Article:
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Crisis Comm

by Gerald Baron: Crisis and emergency communication strategies

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Russian Power Plant Disaster
August 17, 2009
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Emergency managers and communicators the world over are likely watching the disaster unfold at the Sayano-Shushenskaya plant in Siberia. As I write this there are 8 confirmed deaths and 54 are missing. It is Russia's largest hydroelectric plant and feeds power to large aluminum plants in Siberia.

Why is this disaster important for emergency managers and PIOs today?

1) A few years ago such a disaster in a remote part of the world like Siberia, with news coming out of Russia, would be relatively unknown. We live in a global village and we can view video of such an event bringing it even closer to home. Lesson: Local events instantly become global events--and that means your disaster will too.

2) Hydroelectric power plants execs and PIOs need to prepare right now for the inevitable question from their local and even national media: Could this happen here? What impacts would be created if it did? Would you also not know where 54 workers were? What environmental damage would occur? What are you doing to protect lives and the environment? Every event of this magnitude brings attention to the risks of all others in the same or similar categories. When Virginia Tech shooting occurred, nearly every president of every college and university was asked if they would be able to alert students and faculty of the danger on their campus. This resulted in text notification business skyrocketing. Lesson: Prepare to answer questions for a Russian event as if it happened to you.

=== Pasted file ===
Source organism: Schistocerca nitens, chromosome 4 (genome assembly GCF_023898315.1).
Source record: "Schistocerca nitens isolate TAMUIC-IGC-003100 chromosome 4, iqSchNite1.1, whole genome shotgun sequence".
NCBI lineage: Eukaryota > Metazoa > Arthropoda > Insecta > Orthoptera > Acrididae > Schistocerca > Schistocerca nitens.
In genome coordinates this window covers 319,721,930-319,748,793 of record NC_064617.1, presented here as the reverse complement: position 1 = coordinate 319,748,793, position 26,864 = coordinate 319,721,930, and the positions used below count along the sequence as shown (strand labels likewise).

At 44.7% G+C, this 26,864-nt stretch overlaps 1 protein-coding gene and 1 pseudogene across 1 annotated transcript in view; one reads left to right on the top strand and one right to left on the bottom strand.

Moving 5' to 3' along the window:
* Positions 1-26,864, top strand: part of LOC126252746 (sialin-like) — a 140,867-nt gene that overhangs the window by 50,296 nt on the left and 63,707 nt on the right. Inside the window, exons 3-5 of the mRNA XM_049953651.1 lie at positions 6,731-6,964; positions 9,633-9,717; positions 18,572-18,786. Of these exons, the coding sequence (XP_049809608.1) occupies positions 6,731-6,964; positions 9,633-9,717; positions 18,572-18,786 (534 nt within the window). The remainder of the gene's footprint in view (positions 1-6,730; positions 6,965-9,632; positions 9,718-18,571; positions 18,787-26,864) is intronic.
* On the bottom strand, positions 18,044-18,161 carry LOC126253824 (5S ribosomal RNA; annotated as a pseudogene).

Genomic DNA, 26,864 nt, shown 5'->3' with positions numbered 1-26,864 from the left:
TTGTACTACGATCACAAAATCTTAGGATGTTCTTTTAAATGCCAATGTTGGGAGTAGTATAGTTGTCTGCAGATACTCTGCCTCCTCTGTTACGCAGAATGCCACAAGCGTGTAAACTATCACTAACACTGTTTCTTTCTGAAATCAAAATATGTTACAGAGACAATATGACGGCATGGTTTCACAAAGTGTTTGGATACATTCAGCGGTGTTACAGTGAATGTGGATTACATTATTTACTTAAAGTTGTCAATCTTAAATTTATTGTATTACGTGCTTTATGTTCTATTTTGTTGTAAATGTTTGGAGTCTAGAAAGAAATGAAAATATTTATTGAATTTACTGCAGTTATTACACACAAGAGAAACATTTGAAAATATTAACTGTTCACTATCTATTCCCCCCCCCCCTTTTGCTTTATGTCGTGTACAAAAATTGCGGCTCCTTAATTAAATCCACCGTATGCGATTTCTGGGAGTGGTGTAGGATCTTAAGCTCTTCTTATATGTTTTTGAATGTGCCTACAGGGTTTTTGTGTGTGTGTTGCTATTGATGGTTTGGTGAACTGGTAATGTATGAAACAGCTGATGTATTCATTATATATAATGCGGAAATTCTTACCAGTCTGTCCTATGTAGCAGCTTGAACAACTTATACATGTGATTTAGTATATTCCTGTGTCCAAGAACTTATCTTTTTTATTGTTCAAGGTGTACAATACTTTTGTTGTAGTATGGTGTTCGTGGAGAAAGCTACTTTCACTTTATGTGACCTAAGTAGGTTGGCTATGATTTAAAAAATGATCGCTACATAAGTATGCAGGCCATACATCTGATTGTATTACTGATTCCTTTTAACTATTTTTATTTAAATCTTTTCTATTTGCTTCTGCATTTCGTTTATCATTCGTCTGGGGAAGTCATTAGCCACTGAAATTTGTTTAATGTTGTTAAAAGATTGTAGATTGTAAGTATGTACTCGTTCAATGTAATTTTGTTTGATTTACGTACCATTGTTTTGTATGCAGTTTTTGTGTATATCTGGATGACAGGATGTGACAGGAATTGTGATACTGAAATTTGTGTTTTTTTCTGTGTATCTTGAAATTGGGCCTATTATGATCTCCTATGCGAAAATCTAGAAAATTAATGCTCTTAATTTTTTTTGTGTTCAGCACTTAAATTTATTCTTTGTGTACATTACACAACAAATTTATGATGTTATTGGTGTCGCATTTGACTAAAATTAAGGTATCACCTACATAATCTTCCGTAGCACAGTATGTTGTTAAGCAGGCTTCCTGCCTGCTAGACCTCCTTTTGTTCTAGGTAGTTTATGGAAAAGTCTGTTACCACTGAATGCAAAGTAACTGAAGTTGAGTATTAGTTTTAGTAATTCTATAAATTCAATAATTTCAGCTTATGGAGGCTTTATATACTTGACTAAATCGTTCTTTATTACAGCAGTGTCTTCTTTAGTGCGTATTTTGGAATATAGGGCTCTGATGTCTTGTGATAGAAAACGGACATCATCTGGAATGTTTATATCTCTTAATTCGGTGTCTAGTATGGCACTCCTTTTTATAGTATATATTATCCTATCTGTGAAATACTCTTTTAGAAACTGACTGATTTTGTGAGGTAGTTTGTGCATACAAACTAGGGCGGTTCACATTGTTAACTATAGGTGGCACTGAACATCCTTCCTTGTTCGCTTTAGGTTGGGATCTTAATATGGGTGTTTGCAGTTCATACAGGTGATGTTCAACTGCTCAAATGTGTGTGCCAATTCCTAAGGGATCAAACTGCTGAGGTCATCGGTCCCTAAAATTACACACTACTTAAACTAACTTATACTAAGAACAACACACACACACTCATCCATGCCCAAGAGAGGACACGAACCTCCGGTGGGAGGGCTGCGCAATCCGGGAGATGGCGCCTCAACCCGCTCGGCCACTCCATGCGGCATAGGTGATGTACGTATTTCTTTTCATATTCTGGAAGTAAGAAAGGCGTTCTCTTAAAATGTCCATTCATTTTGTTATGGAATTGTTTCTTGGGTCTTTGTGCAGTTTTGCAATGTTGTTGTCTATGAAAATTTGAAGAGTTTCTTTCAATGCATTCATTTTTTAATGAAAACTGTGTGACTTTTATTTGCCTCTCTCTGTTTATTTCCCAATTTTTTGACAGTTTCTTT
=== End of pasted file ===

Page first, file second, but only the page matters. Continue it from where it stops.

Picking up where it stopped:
3) Where are the 54 workers? What is astounding to me is that at this hour they do not know how many are dead or missing because they do not know the location of 54 workers. If this happened in the US and I was a reporter, this is where I would focus in. What do you mean you don't know where they are? It instinctively looks like inadequate safety. Whether justified or not, managers of large facilities with many employees are having to account for them all the time in all conditions. I know one facility that has planned on putting RFID devices on plant staff to know their precise location all the time. In the near future, these will be tied to proximity-based notification alert systems so that those in danger will be given immediate instructions. Lesson: Employee security is a huge deal. Lesson: Know how you would answer this question and be prepared to be grilled by the media, families, investors and employees on what you are doing to protect employees and account for them at all times.

4) Environmental and economic damage. While the focus here is on the loss of life, this is one of those dreadful events that involves three significant outcomes together: loss of life, significant environmental damage and significant economic loss. In other words, worst case scenario. This virtually ensures that whoever is responsible will be dealing with the aftermath of this for a long, long time to come. After today, there may be no more international media on it--even as the death toll likely will mount. That's because today's media is completely focused on the immediate. They will be off onto some other global disaster or celebrity death. But the communication job, the repairing of trust, the legal issues, the long term impacts for those involved will go on for years and years. Lesson: the media comes and goes, but the job of recovery goes on and on.


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